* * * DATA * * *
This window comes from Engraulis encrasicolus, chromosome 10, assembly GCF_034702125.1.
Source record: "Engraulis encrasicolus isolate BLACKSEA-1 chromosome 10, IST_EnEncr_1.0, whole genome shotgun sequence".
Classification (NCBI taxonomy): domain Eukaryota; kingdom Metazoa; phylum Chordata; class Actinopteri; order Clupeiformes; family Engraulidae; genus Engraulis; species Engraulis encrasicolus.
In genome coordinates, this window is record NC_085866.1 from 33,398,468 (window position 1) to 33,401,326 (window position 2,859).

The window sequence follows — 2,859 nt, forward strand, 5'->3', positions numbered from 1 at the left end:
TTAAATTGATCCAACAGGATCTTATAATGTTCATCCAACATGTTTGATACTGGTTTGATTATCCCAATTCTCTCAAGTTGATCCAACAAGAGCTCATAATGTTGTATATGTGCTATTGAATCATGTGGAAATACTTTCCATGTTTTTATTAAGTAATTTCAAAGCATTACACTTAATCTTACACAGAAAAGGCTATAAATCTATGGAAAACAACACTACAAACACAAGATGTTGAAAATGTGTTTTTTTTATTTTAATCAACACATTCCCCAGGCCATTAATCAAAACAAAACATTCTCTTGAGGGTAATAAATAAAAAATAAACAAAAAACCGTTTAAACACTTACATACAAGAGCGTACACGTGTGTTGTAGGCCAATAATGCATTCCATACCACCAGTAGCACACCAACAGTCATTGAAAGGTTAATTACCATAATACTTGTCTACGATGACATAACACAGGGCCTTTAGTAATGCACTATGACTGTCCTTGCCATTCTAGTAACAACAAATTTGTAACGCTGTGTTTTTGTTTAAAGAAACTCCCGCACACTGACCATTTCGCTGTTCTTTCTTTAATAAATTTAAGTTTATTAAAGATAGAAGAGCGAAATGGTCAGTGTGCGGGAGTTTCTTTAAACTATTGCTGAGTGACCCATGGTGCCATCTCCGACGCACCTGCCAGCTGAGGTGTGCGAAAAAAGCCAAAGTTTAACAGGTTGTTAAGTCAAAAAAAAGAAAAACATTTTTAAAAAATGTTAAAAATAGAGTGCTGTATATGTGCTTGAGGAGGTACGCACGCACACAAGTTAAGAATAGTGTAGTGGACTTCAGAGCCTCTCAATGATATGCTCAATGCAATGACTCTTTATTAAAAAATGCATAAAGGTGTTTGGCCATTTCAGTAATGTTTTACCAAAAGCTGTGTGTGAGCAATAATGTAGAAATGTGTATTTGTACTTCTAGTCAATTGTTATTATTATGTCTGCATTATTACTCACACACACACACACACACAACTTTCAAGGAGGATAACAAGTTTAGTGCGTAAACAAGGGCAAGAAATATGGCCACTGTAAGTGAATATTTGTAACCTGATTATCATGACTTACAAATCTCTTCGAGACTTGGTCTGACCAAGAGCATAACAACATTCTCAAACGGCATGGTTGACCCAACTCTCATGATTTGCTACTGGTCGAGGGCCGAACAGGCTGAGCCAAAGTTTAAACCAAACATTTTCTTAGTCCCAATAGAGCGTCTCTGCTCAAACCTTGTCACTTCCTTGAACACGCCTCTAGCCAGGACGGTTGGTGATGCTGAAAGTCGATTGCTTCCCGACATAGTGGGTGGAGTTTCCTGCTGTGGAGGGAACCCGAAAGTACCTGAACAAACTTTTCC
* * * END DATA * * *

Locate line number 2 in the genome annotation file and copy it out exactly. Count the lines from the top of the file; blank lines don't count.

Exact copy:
Source record: "Engraulis encrasicolus isolate BLACKSEA-1 chromosome 10, IST_EnEncr_1.0, whole genome shotgun sequence".